The first five miles or so went by very slowly. I was keeping a very conservative pace (around 10:30 min/mile) to preemptively avoid heat exhaustion. Despite this, I was drinking more water than usual. The organizers had provided five aid stations but highly encouraged runners to bring their own water. The combination of my slow pace and frequent hydration was keeping me relatively stable, but by mile 6 I was so sweaty that I could feel it in my shorts. With the 90% humidity and lack of wind, sweat doesn’t evaporate and the body’s cooling mechanism falls out of sync. It wasn’t long before the water in the air began to affect me. There was also the pesky problem that Jason had taken off ahead and I was no longer closing in on him.
By the time I reached the aid station at mile 8, I decided I had to stop and rest. I could hear my feet splashing in my shoes and every step sent droplets of sweat from my shirt and visor to the swampy dirty below. The volunteer urged me to eat an orange slice to get my blood sugar up and I must say, it was the best tasting orange I’ve ever had. After I washed it down with iced Gatorade, I felt reinvigorated and continued running. The next mile was easier than the last three, which had mostly consisted of sharp uphills combined with perilous downhills. However, upon reaching mile 9 I reached a section of park that was a less flush with vegetation, as if on the edge of a housing development. Here, the course gently sloped upwards for a long time, sapping the rest of my energy. There was no one with whom I could commiserate as the field had been stretched very thin. I could feel a lump in my throat rising, my breathing pumping out warmness into the damp air that with every step weighed more heavily on me. What I was doing was no longer considered “running.” I was shuffling uphill and falling controllably downhill. Even the rare straightaway was a challenge. But I couldn’t let myself dwell too much on how arduous it was to keep going – I still had three miles left to go.
During the earlier stages of the race, I saw two people fall. One was a girl who was probably in her mid-20’s, who tripped to the side of the trail into a pillowy tuft of grass. She shook it off, waved away the runners who offered to help her up, and kept running without any visible problems. Another runner was a shirtless man who looked to be in his 50’s. I didn’t see him fall, but watched him slowly get up and take a few steps on perfectly stiff legs. He too dismissed concerned runners and decided to continue the trail on his own (he would pass me a few miles later, so I wasn’t too worried). After mile 12, I had my own run-in with gravity. At this point, I was so tired that I was barely lifting my legs off the ground. In one of these sluggish steps, my right foot clipped a root and I was sent flying forward, my arms circling like windmills and my legs suddenly faster than lightning, doubling their efforts to keep me from falling on my face. I managed to not fall down, but definitely lost all my composure with a very loud “Whooooa!” echoing through the woods.
Gravity would have its second shot at me just a half mile later. As if I had learned nothing, my stride was stopped dead in its tracks by déjà vu and I lost my balance. This time, my legs did not obey my survival instincts and instead locked themselves into place, sending me falling like a heaving, sweaty tree. Miraculously, I ended up with no scratches – just a lot of dirt on the right side of my body and a cramp in my shoulder. Following in the footsteps of those before me, I stubbornly waved away the runner who had offered to help me up, and kept my laughably slow pace until I could hear the thin crowds of the finish line. Once I saw the parked cars from the morning, I managed to increase my pace to a respectable speed with a combination of pride and magic. As of this writing, I don’t know my official finishing time, but it was somewhere in the realm of 2 hours and 35 minutes, almost a full hour slower than my half marathon PR.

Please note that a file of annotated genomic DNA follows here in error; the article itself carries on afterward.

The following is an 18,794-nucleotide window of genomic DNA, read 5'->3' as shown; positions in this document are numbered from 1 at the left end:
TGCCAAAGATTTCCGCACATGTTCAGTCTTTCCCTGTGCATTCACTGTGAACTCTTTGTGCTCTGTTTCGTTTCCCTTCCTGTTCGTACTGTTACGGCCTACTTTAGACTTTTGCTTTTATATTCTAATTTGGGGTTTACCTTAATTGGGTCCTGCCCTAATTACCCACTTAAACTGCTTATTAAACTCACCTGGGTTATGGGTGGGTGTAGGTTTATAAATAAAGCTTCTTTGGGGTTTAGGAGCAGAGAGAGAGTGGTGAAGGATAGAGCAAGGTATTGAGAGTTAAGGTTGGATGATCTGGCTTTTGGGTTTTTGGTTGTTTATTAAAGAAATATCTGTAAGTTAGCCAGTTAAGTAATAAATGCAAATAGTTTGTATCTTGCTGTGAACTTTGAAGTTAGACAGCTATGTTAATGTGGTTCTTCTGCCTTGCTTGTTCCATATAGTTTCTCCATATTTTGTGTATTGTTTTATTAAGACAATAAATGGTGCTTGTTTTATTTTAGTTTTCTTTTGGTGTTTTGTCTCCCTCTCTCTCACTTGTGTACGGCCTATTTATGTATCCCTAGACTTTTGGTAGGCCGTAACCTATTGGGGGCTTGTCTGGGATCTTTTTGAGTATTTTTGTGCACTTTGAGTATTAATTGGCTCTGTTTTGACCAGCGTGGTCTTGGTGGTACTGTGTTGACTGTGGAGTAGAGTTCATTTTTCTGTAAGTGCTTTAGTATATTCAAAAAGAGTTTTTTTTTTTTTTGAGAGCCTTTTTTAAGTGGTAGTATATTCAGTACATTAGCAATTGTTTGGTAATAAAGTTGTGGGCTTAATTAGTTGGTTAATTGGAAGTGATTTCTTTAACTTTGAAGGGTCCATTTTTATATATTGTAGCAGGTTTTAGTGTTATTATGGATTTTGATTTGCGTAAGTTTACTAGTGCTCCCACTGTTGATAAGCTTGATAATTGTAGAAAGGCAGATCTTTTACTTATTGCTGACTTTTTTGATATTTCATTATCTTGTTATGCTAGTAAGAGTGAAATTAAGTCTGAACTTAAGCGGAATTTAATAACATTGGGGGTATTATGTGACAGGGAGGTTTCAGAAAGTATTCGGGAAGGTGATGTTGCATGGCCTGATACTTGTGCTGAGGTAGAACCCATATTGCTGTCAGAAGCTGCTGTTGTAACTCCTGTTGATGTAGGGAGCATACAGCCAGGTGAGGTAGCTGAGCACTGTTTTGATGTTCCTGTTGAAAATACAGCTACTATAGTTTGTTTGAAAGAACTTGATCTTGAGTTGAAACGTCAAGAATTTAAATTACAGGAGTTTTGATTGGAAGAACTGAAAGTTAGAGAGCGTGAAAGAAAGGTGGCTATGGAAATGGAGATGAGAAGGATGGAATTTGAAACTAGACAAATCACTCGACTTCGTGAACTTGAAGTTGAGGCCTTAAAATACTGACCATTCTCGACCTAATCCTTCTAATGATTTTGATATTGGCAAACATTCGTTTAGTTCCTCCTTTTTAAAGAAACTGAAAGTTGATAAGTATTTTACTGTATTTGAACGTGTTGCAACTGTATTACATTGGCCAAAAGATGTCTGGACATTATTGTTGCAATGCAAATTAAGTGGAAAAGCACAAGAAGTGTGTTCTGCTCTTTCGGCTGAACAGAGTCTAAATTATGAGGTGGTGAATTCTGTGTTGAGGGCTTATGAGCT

When finished, Jason and I shared war stories in the pavilion by the finish line. I must congratulate him here, for it was the first time he’s ever beaten me in a race, and by a large margin. We had reason to be proud: at the finish line, a slender, athletic girl boasted to a nearby runner that she had competed in several half Ironman triathlons … and this had been her toughest race by far. But neither one of us could celebrate having conquered our first trail half marathon because we were so visibly weathered and beaten. I did everything I could to cool myself down but nothing was working. I doused my head in cold water, drank from the Gatorade cooler until I was practically eating the mix, ate four orange slices and later force-fed myself a couple of pretzels. I was no longer running, so where was the relief, the pride, the pleasant and gradual return to homeostasis? Even in hot races, I had found that right after the finish line, no matter how torturous the course or hellish the weather, I could cool down and reach a comfortable condition and just relax. But not here – it wasn’t until we had cranked the car’s AC to a glacial storm that we finally felt alright with the world.
After showering and meeting up with Nick at the hotel in Columbia, we drove to DiPrato’s, a nearby restaurant by University of South Carolina’s campus for brunch. With the crowds of seersucker-clad southerners in their golden years, we stuck out as the only young men in their mid-to-late 20’s wearing t-shirts. Once the bill was paid we realized that we had to floor it back to Greenville to make our flight. Three hours later, Jason and I were flying back to Chicago, happy to have spent a great weekend with a good friend, old memories, new jokes, firearms and a scorching half.
I would run another trail race, easily. I liked the challenge and the feeling of running through a hiking trail with nothing but tiny flags pointing the way. However, next time, I’m choosing one in April. In Wisconsin.